Monday, May 16, 2011
Promised Valley Rebellion by Ron Fritsch
In this novel, Ron Fritsch recreates what he imagines a prehistoric society to have been like. The characters in this society are farmers and lead an agrarian live, raising crops and dependant on the season's cycles. Life is simple except for the hill dwellers.
The hill dwellers are envious of the valley farmers, and periodically mount forays in which they attempt to conquer the more affluent society. The farmers, in turn, consider the hill people to be little more than animals.
While life seems bucolic, the society is strictly set up by caste. The king and his family are absolute rulers. He has friends among the farmers he rules, especially those who fought at his side during the wars against the hill people, but friendship only goes so far. Although his son is friends with their children, there is a strict dividing line. When he falls in love with a farmer's daughter, their love and marriage is forbidden. This eventually leads to a rebellion against the strictures that confine these people.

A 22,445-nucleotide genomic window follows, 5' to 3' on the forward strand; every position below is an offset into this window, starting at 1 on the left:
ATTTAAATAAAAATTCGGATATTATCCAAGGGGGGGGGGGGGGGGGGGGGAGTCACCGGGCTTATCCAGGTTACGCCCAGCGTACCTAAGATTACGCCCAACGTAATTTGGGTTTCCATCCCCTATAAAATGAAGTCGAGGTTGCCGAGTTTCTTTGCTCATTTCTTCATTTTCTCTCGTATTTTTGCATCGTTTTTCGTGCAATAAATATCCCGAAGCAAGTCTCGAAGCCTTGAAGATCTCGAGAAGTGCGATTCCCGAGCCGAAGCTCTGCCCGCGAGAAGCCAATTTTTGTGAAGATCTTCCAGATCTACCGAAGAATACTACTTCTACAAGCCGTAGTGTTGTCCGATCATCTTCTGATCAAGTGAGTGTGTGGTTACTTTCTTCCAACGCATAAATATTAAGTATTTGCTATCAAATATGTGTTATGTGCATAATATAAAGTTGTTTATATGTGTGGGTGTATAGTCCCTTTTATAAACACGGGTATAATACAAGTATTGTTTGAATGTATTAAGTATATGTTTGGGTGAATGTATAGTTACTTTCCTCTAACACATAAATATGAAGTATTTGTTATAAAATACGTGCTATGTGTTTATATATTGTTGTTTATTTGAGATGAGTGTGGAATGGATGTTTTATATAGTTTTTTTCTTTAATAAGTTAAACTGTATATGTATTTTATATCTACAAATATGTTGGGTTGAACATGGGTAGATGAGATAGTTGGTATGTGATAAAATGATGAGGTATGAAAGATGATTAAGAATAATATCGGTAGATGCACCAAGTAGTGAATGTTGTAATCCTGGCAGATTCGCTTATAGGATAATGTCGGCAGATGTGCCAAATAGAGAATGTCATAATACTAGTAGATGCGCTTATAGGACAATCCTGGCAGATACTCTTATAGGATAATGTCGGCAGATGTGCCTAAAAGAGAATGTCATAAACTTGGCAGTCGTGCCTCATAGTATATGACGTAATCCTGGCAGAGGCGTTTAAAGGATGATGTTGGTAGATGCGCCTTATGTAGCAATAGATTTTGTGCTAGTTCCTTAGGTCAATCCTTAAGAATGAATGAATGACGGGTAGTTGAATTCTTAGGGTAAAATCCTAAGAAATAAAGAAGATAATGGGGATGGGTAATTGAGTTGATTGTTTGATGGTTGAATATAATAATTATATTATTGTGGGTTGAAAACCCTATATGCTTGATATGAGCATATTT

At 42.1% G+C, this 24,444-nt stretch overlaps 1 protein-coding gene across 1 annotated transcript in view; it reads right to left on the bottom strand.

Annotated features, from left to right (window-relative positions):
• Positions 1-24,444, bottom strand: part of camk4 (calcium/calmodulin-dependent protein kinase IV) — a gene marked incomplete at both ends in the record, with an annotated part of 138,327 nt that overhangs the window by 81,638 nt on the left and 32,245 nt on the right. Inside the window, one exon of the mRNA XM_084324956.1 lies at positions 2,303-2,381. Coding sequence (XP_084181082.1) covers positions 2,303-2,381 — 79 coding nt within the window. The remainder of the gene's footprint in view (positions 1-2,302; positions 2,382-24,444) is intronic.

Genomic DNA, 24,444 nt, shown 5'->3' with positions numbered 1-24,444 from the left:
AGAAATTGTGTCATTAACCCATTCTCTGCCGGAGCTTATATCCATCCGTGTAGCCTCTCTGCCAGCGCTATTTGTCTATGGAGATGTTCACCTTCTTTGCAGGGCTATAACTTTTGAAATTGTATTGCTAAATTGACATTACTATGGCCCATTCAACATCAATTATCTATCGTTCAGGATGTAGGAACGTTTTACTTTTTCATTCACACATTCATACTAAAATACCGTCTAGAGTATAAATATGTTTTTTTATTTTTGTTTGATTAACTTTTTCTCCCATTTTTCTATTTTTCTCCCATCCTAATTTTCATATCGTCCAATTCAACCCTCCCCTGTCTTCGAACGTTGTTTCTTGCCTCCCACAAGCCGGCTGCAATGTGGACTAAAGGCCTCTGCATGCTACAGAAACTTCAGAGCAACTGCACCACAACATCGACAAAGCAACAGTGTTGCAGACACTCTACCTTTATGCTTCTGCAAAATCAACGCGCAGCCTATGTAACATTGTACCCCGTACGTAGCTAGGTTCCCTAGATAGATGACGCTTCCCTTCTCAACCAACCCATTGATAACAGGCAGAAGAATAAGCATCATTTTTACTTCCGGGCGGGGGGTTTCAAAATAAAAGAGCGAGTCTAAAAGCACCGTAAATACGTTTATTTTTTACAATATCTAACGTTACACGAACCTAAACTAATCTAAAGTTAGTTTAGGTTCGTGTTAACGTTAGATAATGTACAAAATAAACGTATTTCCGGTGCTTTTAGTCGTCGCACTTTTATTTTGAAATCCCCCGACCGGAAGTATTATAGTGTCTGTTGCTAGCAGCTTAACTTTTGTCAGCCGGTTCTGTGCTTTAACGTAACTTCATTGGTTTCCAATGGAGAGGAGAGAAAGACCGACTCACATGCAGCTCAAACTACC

This book is recommended for readers who loved books such as Clan Of The Cave Bear. The same imaginative recreation of life that cannot be realistically known is seen in Promised Valley Rebellion. Fritsch explores how societies organize themselves and how they use rules and laws to order life. There are an interesting array of characters, and readers will be engrossed with his vision.